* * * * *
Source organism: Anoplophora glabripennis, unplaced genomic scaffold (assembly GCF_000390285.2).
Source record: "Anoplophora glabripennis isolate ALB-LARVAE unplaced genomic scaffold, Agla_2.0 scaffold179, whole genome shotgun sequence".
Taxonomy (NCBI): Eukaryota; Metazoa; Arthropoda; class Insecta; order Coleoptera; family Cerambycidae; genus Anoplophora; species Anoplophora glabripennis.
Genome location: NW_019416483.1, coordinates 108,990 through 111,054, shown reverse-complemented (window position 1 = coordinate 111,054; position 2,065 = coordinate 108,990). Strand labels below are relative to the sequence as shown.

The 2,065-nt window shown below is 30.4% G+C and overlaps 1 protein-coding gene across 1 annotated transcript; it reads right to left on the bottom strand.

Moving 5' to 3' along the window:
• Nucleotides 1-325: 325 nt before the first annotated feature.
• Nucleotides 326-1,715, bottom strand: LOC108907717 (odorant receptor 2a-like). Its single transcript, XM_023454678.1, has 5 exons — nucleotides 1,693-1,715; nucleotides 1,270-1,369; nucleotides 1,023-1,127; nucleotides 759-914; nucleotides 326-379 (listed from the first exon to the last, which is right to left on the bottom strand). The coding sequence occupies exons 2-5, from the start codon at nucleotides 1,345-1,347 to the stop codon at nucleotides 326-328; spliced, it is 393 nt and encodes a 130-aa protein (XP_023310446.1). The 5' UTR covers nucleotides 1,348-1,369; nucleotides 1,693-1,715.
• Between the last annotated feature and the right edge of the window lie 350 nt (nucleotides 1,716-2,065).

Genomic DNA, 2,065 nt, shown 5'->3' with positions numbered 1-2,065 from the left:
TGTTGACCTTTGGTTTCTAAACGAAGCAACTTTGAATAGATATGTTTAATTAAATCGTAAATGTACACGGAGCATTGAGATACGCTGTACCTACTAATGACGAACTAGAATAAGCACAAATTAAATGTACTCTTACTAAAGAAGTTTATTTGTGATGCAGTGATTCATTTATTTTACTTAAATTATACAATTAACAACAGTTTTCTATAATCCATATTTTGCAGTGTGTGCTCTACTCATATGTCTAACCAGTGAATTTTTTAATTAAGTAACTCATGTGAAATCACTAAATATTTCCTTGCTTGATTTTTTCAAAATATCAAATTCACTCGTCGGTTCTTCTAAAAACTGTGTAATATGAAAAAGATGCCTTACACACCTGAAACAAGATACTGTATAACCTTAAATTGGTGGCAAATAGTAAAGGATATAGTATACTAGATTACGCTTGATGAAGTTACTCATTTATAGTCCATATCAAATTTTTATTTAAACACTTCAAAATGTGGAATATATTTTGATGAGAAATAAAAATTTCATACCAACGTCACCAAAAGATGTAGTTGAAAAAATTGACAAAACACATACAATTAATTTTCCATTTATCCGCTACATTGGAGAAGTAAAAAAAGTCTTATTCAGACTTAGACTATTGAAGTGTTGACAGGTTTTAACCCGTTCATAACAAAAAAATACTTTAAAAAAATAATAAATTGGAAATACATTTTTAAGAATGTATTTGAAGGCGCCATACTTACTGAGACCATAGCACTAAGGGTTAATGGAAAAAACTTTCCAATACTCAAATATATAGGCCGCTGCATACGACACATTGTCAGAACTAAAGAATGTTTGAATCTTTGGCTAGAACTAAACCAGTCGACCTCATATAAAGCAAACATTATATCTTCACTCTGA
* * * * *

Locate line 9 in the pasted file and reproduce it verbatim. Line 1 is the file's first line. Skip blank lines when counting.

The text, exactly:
• Between the last annotated feature and the right edge of the window lie 350 nt (nucleotides 1,716-2,065).